There’s a fierce battle for the best cheap phones title, and who you pick comes down to how much you want to pay for your phone. The Google Pixel 7a delivers premium features in a sub-$500 phone, but it costs more than its predecessor. And with the Galaxy A54 also offering a top experience for $50 less, it’s hard to deny that phone’s appeal to budget-minded shoppers.
No matter which of those devices you ultimately pick, you can’t really lose. And that underscores what we’ve been saying for some time: Opt for one the best cheap phones, and you’ll find enough high-end capabilities to make you feel like you’re getting plenty for your money.
After testing multiple phones that cost less than $500, we believe that most shoppers can find everything they need in these lower-cost devices, whether you’re looking for an affordable iPhone or an inexpensive Android handset. No matter the model, no one needs to spend upwards of $800 on a flagship device when you can easily find a handset that delivers comparable features while costing hundreds of dollars less.
You’ll need to make some trade-offs to get a cheap phone — forget about the most powerful processors or versatile zoom cameras — but in many cases, you’ll find cameras that are good enough to get the job done and even big displays with adaptive refresh rates. And 5G connectivity is basically a given these days.
Here are our picks for the best cheap phones under $500. If that’s still too much to pay, check out our guide on the best cheap phones under $300.
The best cheap phones you can buy today
As good as last year’s Galaxy A53 was, the Galaxy A54 improves upon that midrange device in all the critical areas for smartphone users. The main camera is now the same 50MP shooter that Samsung uses on the more expensive Galaxy S23, and that helps the Galaxy A54 take on the Google Pixel 6a’s impressive cameras. In head-to-head shots, the Galaxy A54 holds its own, even surpassing the output of the Pixel 6a in some cases, particularly when it comes to low-light shots.
The 6.4-inch OLED panel is brighter than the Galaxy A53’s screen, and it’s as colorful as ever. Battery life is better, too, as the Galaxy A54 outperforms the average smartphone on our battery test by half-an-hour. (Battery life improves even further when you turn off the Galaxy A54’s adaptive refresh rate.) We also like the colorful look of the Galaxy A54, particularly the Awesome Violet variant.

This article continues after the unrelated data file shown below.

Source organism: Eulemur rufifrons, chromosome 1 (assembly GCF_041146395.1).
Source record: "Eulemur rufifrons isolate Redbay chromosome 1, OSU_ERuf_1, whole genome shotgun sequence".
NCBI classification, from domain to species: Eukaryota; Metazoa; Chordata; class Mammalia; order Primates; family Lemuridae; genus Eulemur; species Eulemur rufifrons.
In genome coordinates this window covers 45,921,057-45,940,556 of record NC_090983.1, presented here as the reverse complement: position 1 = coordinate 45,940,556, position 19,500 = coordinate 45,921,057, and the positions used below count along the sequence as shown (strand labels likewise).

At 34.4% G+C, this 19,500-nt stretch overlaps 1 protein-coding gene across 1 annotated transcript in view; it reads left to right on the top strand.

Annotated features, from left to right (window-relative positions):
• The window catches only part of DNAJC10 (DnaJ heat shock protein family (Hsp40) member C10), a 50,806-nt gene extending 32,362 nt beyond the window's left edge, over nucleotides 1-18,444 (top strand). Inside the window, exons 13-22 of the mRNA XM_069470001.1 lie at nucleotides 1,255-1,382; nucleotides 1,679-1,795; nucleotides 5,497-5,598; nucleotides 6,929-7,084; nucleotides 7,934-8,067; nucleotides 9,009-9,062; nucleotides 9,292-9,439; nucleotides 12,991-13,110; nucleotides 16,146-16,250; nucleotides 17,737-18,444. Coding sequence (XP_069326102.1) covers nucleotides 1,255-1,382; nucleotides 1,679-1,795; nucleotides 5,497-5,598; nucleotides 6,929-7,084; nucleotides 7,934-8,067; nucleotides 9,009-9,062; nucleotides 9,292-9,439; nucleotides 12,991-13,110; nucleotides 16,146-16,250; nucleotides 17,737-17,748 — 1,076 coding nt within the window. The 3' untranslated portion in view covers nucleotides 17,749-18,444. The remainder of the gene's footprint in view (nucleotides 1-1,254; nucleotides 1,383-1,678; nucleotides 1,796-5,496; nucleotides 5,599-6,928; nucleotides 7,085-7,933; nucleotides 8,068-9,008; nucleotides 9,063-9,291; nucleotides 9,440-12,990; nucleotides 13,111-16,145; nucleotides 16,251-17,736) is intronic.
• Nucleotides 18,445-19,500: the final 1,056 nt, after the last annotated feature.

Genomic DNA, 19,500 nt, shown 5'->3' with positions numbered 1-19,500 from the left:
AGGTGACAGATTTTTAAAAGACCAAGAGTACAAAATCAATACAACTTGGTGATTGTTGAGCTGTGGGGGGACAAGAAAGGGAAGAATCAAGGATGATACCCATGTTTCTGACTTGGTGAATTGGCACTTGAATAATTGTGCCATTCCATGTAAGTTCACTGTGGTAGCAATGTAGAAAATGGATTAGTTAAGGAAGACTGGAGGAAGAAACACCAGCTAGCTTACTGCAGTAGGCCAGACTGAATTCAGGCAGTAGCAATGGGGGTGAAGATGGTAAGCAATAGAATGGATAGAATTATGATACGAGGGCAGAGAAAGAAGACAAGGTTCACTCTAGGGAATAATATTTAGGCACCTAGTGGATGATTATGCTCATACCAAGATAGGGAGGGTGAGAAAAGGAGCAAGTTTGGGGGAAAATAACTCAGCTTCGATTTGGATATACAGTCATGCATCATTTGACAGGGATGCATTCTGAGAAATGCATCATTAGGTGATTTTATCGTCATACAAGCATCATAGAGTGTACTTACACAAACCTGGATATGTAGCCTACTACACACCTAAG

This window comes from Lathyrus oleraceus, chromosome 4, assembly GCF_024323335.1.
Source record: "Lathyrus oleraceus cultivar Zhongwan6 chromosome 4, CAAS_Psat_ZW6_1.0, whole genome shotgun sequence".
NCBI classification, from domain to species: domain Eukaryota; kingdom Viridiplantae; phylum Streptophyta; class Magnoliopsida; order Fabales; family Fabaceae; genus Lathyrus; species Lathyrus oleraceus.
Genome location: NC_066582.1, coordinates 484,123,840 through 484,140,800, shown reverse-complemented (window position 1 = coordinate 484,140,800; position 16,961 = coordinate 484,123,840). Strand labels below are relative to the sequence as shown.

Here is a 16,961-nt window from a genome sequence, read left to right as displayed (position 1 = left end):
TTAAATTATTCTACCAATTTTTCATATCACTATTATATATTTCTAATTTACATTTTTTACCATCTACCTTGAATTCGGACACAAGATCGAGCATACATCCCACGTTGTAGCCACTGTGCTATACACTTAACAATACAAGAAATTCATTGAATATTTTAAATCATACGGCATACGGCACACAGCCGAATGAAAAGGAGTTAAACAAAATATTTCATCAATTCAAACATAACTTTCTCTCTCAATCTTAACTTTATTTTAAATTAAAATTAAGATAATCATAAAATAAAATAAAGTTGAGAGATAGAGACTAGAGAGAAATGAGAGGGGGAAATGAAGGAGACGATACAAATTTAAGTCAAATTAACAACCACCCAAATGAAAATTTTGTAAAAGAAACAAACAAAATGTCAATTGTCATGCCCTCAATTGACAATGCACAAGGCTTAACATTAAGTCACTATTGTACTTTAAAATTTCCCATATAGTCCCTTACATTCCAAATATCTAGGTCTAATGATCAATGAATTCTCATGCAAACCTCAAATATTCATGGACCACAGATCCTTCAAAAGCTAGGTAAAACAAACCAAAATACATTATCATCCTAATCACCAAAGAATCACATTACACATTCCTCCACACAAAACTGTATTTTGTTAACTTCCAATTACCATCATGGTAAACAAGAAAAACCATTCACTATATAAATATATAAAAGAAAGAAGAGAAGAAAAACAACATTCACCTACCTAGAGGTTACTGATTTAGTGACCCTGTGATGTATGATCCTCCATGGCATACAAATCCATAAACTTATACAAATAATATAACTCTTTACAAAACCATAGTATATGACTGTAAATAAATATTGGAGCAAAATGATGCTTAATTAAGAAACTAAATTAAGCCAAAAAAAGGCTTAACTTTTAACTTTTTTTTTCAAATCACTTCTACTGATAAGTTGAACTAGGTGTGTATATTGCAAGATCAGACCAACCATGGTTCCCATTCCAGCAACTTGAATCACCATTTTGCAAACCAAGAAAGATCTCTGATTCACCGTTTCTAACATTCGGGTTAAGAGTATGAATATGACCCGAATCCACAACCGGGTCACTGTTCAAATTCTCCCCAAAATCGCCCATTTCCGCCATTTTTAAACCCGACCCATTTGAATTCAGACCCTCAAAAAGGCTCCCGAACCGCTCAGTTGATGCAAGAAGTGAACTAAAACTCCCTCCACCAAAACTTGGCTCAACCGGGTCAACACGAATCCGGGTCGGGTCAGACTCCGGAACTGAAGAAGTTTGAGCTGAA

We wish the Exynos 1380 processor boosted performance more than it does, and as good as the Galaxy A54’s display is, those bezels are very noticeable. Still, with the Galaxy A54 price holding at $449, this is an impressive phone that delivers plenty of value for bargain hunters.
Read our full Samsung Galaxy A54 review.
The Google Pixel 7a sees a $50 price hike from its predecessor — and more crucially, it costs $50 more than the Galaxy A54. But you can see how Google’s justifying that price. The budget phone now has a bright display with a 90Hz refresh rate and it supports wireless charging, too. Even with those additions, it still costs less than $500 even though it runs on the same Tensor G2 chipset that powers the more expensive Pixel 7.
The best change of all involves improved cameras, specifically the 64MP main shooter on the back of the phone. That’s a larger sensor than what you get with the Pixel 6a, so the Pixel 7a thrives in low-light settings. It’s a neck-and-neck competition with the Galaxy A54 as to which phone takes the better photos, but you won’t be disappointed with the Pixel 7a’s efforts, particularly with Tensor-powered tools like Magic Eraser and Photo Unblur at your disposal.
If you absolutely want to spend the least amount of money for top features, the Galaxy A54 is the best cheap phone to get, but the Pixel 7a offers the most premium features for the money.
Read our full Google Pixel 7a review.
The Pixel 7a may be here, but that doesn’t mean the Pixel 6a has to go away. Google’s keeping the phone around for $349, so you can still get an excellent if older devices, provided the 7a’s new features don’t matter to you.
The Tensor G1 chipset inside the Pixel 6a adds to its appeal. That’s the same silicon inside Google’s more expensive Pixel 6 flagships. As a result, the same AI-powered tricks Google’s flagship phone can pull off are available to the Pixel 6a, too, including the photo-editing Magic Eraser tool and on-device translation.
Even as an older device, the Pixel 6a provides excellent photos that measure up well against other budget devices. Android OS support will run out in two years, so this phone won’t have the shelf life of the Pixel 7a, but it’s still a viable option among the best cheap phones.
Read our full Google Pixel 6a review.
The iPhone SE 2022 takes cheap phones to the next level of performance by including Apple’s powerful A15 Bionic chip. This is the same processor found in the iPhone 13 series and the iPhone 14, and it blows all Android phones away, whether you’re playing games or editing video on the go.
This chip also gives the new iPhone SE 2022 a number of photography powers that the previous model lacked, including Smart HDR 4, Magic Fusion for better detail and Photographic Styles. In fact, in some scenarios the iPhone SE takes better pics than the Google Pixel 6a, as you can see in our Pixel 6a vs. iPhone SE 2022 face-off. Unfortunately, Apple didn’t include Night mode for low-light situations.
The latest iPhone SE features the same design as before, so that means a small 4.7-inch display and big bezels, but some may prefer the old-school Touch ID button for quickly unlocking the device. Despite some trade-offs, the iPhone SE 2022 is a great choice for people who like small phones. With rumors circulating that an iPhone SE 4 likely won’t ship until 2024, it may be your best option for a cheap iPhone for the foreseeable future.